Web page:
New Delhi, Jan 16 (PTI) In the first disinvestment through block deal this fiscal, a ministerial panel today approved selling 10 per cent government stake in Indian Oil Corp (IOC) to ONGC and OIL to rake in Rs 4,800-5,000 crore.
With Oil Ministry continuing to be opposed to selling IOC shares on stock market like other disinvestments, an Empowered Group of Ministers headed by Finance Minister P Chidambaram today decided to sell 24.27 crore shares or 10 per cent government stake in the company to Oil and Natural Gas Corp (ONGC) and Oil India Ltd.
"In-principle we have taken a decision for a block deal. Modalities will be worked out (soon)," Oil Minister M Veerappa Moily told reporters after the 35-minute meeting.
The stake sale will happen sometime next week after the boards of ONGC and OIL decide, Oil Secretary Vivek Rae said.
Sudhir Vasudeva, Chairman and ONGC, which already holds 8.77 per cent stake in IOC, said "most likely" the 10 per cent stake will be split equally between ONGC and OIL.
"The 5 per cent stake will cost us Rs 2,200 to 2,300 crore and this amount will not have any bearing on our capital expenditure plans," he said.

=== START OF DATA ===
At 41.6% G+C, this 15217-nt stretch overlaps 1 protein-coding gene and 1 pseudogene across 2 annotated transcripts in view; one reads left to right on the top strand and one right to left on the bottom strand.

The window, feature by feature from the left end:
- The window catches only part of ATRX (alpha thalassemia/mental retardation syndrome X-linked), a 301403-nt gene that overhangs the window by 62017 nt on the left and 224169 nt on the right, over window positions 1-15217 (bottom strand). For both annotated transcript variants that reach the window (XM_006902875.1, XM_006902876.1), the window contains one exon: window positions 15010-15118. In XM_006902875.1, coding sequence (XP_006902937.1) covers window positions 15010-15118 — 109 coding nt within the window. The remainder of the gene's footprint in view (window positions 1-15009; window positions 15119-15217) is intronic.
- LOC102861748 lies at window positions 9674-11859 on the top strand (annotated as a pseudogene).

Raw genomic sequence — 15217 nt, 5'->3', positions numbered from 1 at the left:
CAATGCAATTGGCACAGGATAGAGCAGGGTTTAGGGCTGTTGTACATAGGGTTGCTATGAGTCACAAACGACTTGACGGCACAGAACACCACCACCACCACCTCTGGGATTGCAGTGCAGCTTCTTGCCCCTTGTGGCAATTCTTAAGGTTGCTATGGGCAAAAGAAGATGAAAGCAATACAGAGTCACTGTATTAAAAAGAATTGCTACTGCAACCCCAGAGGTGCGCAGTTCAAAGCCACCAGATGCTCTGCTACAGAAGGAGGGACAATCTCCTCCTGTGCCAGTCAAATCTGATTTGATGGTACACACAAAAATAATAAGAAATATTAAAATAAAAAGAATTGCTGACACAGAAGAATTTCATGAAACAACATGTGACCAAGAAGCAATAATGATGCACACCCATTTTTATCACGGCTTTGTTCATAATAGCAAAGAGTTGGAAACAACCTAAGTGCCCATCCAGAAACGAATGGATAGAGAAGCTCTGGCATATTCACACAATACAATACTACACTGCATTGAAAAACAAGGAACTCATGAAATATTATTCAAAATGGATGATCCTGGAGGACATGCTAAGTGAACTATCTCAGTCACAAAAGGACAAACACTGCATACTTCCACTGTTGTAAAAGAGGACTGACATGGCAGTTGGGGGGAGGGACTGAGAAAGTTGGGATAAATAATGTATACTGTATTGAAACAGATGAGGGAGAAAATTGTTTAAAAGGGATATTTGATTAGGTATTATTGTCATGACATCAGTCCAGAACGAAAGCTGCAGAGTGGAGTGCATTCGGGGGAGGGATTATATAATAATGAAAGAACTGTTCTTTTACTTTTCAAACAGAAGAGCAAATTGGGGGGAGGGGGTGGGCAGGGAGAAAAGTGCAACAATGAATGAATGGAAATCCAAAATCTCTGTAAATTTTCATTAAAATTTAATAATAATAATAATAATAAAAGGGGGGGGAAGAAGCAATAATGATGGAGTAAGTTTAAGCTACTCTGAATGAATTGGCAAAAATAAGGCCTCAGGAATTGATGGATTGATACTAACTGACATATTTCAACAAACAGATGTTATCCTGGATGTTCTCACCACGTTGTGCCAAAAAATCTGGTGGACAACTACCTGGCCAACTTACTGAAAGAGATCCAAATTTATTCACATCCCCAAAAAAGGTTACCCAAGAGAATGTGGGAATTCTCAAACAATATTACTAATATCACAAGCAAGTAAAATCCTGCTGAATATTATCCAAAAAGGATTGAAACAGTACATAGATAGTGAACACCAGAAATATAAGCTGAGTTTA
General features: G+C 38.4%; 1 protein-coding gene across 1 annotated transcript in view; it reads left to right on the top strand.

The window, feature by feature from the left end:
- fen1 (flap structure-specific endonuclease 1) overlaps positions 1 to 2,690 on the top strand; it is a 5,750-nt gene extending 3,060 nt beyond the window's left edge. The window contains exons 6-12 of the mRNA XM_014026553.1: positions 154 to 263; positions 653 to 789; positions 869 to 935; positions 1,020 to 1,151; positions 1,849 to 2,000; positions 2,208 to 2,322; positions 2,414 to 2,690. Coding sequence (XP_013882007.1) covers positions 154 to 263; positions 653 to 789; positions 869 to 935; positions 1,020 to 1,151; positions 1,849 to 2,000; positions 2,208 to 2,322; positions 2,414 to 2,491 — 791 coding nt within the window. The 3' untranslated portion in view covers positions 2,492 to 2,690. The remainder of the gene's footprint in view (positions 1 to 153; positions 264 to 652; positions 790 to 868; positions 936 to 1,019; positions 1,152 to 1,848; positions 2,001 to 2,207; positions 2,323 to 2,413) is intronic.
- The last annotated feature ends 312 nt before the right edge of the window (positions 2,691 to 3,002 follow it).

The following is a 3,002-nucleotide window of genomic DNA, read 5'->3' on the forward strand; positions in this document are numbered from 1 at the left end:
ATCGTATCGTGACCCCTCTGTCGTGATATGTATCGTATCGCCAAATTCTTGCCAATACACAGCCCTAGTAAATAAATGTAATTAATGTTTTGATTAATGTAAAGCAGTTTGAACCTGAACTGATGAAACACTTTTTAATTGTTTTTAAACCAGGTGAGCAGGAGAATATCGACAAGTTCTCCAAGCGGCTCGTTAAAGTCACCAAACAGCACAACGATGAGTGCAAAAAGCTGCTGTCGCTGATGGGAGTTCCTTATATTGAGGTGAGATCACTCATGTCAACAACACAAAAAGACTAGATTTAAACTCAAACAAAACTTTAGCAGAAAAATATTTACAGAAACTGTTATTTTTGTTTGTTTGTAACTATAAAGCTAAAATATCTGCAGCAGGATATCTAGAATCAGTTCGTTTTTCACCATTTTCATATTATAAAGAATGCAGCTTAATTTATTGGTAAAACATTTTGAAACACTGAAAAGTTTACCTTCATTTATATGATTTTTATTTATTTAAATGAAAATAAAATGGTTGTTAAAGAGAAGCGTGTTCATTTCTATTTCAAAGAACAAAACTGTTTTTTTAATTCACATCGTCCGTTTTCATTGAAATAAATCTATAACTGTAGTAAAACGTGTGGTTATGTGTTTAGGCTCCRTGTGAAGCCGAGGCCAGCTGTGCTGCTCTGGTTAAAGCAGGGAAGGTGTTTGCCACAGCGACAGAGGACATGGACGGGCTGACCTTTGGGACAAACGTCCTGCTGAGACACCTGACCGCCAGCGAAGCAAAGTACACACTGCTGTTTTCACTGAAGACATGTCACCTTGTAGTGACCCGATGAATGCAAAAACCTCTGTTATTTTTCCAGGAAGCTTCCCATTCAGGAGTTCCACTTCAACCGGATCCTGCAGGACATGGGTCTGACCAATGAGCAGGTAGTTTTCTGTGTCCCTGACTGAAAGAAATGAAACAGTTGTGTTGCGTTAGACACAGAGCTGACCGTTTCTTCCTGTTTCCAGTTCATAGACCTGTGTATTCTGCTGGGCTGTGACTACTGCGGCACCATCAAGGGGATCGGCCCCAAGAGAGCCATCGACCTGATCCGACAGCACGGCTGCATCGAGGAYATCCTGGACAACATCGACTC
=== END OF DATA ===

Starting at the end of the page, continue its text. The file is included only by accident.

OIL is sitting on a cash pile of about Rs 8,000 crore.
"We feel that the share of IOC is grossly under-priced right now. And it commands more value. Normally, we would not want to do a block deal (but since share price is low) we thought we should follow this route which would enable revenues to be raised," Rae said.
IOC scrip closed 1.48 per cent up at Rs 212.05 on BSE.
The sale will be as per SEBI's rules for block deal which says the rate should be one per cent higher or lower than previous day's closing price, he said. "Boards of two companies have to now meet to pass a resolution," he added.
Rae said there will be no lock-in period and both ONGC and OIL would be free to encash their shares anytime.
"We had wanted that there should be no lock-in period (for selling off the shares) and I think the EGoM has agreed to this. And this meets our concern," Vasudeva said.
Government in the past too had resorted to such block deals to shore up its revenues. In late 1990s, the government had sold shares in ONGC, GAIL and IOC to